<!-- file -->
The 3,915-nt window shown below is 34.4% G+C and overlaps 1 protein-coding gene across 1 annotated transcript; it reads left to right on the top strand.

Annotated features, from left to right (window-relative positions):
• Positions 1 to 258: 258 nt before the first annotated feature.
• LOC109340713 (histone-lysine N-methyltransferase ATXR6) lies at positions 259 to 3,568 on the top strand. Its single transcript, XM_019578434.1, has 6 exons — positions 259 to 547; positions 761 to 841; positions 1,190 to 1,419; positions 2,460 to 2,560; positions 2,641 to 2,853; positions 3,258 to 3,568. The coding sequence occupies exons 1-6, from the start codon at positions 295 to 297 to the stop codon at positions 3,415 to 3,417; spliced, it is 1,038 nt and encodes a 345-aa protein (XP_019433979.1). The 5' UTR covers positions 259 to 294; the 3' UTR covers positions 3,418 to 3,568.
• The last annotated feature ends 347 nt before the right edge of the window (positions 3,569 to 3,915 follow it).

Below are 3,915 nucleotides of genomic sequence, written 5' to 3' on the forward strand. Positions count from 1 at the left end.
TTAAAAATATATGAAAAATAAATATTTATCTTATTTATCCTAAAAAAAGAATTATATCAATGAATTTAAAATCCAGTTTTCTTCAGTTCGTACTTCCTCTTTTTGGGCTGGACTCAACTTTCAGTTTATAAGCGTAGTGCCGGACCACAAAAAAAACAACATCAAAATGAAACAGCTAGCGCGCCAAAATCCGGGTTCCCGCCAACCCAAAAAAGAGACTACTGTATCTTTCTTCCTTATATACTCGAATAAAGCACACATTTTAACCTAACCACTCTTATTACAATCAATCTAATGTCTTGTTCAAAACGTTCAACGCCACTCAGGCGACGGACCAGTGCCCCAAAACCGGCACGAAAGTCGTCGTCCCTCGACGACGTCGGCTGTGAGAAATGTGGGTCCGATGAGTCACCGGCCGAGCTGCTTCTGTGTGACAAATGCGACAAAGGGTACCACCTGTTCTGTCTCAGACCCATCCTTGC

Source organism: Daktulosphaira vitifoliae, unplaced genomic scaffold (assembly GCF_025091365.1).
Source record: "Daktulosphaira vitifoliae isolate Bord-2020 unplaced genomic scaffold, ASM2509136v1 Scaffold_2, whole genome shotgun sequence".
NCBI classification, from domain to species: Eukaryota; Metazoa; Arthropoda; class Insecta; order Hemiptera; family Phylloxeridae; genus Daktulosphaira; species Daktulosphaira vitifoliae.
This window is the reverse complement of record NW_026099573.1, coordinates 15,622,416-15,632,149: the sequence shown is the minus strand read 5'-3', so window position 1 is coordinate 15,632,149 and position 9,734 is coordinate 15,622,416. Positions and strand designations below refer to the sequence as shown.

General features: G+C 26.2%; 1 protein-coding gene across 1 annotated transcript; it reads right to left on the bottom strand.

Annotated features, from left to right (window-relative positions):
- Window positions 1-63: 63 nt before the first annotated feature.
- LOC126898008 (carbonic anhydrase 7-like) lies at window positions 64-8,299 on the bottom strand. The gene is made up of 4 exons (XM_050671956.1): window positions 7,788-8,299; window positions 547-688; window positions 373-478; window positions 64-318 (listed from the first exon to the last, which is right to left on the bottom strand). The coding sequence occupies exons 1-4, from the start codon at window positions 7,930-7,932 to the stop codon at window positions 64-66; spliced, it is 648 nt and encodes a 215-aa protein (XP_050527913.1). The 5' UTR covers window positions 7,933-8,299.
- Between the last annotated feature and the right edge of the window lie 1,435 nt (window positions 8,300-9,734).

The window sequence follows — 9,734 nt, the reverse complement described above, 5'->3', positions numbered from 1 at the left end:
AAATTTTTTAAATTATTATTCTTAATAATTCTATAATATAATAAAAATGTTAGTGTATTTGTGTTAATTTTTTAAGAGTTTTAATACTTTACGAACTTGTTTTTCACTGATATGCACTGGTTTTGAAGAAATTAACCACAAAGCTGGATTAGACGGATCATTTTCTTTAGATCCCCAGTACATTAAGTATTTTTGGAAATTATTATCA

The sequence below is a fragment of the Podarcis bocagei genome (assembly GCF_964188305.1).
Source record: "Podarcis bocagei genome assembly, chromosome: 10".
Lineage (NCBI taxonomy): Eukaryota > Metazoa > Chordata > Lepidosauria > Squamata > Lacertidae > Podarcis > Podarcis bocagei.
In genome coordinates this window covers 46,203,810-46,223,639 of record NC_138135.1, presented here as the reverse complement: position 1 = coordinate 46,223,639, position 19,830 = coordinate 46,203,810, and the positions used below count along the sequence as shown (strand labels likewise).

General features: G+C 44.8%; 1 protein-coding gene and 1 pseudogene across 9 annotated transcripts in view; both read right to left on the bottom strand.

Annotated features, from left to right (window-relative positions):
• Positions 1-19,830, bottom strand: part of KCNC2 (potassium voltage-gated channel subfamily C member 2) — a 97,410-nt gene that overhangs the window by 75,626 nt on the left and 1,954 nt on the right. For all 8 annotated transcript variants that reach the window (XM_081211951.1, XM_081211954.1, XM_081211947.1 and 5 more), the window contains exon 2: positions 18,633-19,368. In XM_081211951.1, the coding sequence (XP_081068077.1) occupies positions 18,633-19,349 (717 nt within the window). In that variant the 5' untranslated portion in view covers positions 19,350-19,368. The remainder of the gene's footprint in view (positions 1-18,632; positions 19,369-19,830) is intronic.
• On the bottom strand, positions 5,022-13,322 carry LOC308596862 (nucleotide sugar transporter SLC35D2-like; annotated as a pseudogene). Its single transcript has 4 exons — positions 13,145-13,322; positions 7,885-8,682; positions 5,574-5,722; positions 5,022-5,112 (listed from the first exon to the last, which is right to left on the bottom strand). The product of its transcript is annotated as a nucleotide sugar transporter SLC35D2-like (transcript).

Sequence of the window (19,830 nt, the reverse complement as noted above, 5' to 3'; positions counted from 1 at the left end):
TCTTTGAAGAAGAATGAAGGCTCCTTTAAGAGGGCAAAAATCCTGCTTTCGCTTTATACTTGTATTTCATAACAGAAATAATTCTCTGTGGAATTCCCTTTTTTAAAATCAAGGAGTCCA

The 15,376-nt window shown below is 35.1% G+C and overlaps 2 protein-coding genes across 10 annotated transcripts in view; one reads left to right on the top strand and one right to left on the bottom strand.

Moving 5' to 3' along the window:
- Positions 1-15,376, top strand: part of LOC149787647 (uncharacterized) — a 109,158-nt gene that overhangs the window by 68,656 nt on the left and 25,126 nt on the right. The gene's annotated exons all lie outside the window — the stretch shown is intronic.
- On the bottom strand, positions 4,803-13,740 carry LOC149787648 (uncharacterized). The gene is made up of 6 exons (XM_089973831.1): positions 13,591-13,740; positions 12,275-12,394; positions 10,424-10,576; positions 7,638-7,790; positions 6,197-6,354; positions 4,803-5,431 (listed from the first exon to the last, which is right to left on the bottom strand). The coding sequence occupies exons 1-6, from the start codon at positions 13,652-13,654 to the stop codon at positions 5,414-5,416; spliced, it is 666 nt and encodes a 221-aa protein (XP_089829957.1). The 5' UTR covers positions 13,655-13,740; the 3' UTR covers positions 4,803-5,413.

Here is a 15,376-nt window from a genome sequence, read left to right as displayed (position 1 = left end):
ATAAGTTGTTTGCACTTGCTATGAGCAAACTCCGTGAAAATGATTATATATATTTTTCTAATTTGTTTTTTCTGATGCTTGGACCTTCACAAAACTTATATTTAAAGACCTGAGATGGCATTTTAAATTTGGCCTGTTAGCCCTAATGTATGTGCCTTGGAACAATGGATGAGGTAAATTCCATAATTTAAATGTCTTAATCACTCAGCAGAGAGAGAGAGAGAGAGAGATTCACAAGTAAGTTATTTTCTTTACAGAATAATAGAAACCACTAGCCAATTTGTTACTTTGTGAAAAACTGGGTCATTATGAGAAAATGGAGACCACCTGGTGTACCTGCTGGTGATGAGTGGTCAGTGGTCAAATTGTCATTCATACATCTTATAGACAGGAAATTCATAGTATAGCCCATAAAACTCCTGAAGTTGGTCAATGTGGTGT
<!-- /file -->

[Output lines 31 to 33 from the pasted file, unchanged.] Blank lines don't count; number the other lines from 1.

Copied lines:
- Positions 1-15,376, top strand: part of LOC149787647 (uncharacterized) — a 109,158-nt gene that overhangs the window by 68,656 nt on the left and 25,126 nt on the right. The gene's annotated exons all lie outside the window — the stretch shown is intronic.
- On the bottom strand, positions 4,803-13,740 carry LOC149787648 (uncharacterized). The gene is made up of 6 exons (XM_089973831.1): positions 13,591-13,740; positions 12,275-12,394; positions 10,424-10,576; positions 7,638-7,790; positions 6,197-6,354; positions 4,803-5,431 (listed from the first exon to the last, which is right to left on the bottom strand). The coding sequence occupies exons 1-6, from the start codon at positions 13,652-13,654 to the stop codon at positions 5,414-5,416; spliced, it is 666 nt and encodes a 221-aa protein (XP_089829957.1). The 5' UTR covers positions 13,655-13,740; the 3' UTR covers positions 4,803-5,413.

Here is a 15,376-nt window from a genome sequence, read left to right as displayed (position 1 = left end):